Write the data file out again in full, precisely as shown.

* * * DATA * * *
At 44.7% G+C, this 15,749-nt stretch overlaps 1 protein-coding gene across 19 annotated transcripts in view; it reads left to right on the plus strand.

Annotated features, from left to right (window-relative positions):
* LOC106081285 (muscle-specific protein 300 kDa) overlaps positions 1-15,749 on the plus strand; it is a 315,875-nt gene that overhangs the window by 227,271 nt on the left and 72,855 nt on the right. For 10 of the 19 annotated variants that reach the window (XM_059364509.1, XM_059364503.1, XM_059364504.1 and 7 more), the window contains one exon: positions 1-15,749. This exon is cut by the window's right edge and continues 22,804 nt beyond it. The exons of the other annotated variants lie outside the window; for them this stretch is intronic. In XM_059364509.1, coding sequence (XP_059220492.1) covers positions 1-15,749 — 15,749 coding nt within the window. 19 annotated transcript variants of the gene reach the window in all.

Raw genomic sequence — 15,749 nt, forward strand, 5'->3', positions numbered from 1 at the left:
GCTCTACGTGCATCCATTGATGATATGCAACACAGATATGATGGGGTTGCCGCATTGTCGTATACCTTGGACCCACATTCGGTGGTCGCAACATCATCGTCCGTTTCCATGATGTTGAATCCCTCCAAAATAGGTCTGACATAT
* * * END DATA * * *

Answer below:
At 44.7% G+C, this 15,749-nt stretch overlaps 1 protein-coding gene across 19 annotated transcripts in view; it reads left to right on the plus strand.

Annotated features, from left to right (window-relative positions):
* LOC106081285 (muscle-specific protein 300 kDa) overlaps positions 1-15,749 on the plus strand; it is a 315,875-nt gene that overhangs the window by 227,271 nt on the left and 72,855 nt on the right. For 10 of the 19 annotated variants that reach the window (XM_059364509.1, XM_059364503.1, XM_059364504.1 and 7 more), the window contains one exon: positions 1-15,749. This exon is cut by the window's right edge and continues 22,804 nt beyond it. The exons of the other annotated variants lie outside the window; for them this stretch is intronic. In XM_059364509.1, coding sequence (XP_059220492.1) covers positions 1-15,749 — 15,749 coding nt within the window. 19 annotated transcript variants of the gene reach the window in all.

Raw genomic sequence — 15,749 nt, forward strand, 5'->3', positions numbered from 1 at the left:
GCTCTACGTGCATCCATTGATGATATGCAACACAGATATGATGGGGTTGCCGCATTGTCGTATACCTTGGACCCACATTCGGTGGTCGCAACATCATCGTCCGTTTCCATGATGTTGAATCCCTCCAAAATAGGTCTGACATAT